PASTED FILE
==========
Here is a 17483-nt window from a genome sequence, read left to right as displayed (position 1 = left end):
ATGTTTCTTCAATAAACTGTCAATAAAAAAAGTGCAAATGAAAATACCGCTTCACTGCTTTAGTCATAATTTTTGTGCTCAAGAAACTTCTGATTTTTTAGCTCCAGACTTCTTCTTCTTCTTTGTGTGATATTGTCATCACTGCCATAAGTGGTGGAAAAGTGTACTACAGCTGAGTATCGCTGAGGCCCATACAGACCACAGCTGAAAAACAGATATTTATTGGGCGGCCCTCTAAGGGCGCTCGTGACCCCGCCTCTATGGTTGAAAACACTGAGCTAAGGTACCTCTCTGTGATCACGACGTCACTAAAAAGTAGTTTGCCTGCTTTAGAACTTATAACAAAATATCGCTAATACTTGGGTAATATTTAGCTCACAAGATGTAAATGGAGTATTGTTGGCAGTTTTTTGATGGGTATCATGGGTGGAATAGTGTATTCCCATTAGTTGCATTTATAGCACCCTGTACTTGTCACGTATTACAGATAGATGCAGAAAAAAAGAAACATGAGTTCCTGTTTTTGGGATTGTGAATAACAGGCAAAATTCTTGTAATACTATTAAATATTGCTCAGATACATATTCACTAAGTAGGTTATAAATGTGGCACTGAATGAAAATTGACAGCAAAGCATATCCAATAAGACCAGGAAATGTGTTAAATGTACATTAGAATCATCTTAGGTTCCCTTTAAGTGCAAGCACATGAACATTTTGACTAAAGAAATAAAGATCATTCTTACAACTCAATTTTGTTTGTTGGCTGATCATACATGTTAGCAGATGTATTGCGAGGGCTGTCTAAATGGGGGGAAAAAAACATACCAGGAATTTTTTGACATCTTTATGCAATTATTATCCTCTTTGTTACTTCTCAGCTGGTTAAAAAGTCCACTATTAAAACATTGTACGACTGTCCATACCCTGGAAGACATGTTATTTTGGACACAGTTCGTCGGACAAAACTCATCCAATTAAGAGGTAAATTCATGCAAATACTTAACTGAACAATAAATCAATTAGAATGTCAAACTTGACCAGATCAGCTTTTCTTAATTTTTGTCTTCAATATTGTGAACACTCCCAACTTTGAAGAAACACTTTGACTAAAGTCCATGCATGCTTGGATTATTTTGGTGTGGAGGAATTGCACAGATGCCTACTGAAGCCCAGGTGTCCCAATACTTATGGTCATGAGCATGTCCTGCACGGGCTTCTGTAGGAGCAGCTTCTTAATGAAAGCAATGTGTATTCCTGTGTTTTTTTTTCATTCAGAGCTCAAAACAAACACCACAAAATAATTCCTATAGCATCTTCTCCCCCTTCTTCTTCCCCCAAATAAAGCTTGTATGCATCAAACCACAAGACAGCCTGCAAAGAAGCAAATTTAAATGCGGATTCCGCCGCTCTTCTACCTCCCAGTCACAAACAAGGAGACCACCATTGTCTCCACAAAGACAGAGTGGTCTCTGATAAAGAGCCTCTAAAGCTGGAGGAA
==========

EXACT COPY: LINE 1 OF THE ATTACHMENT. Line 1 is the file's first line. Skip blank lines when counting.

Here is a 17483-nt window from a genome sequence, read left to right as displayed (position 1 = left end):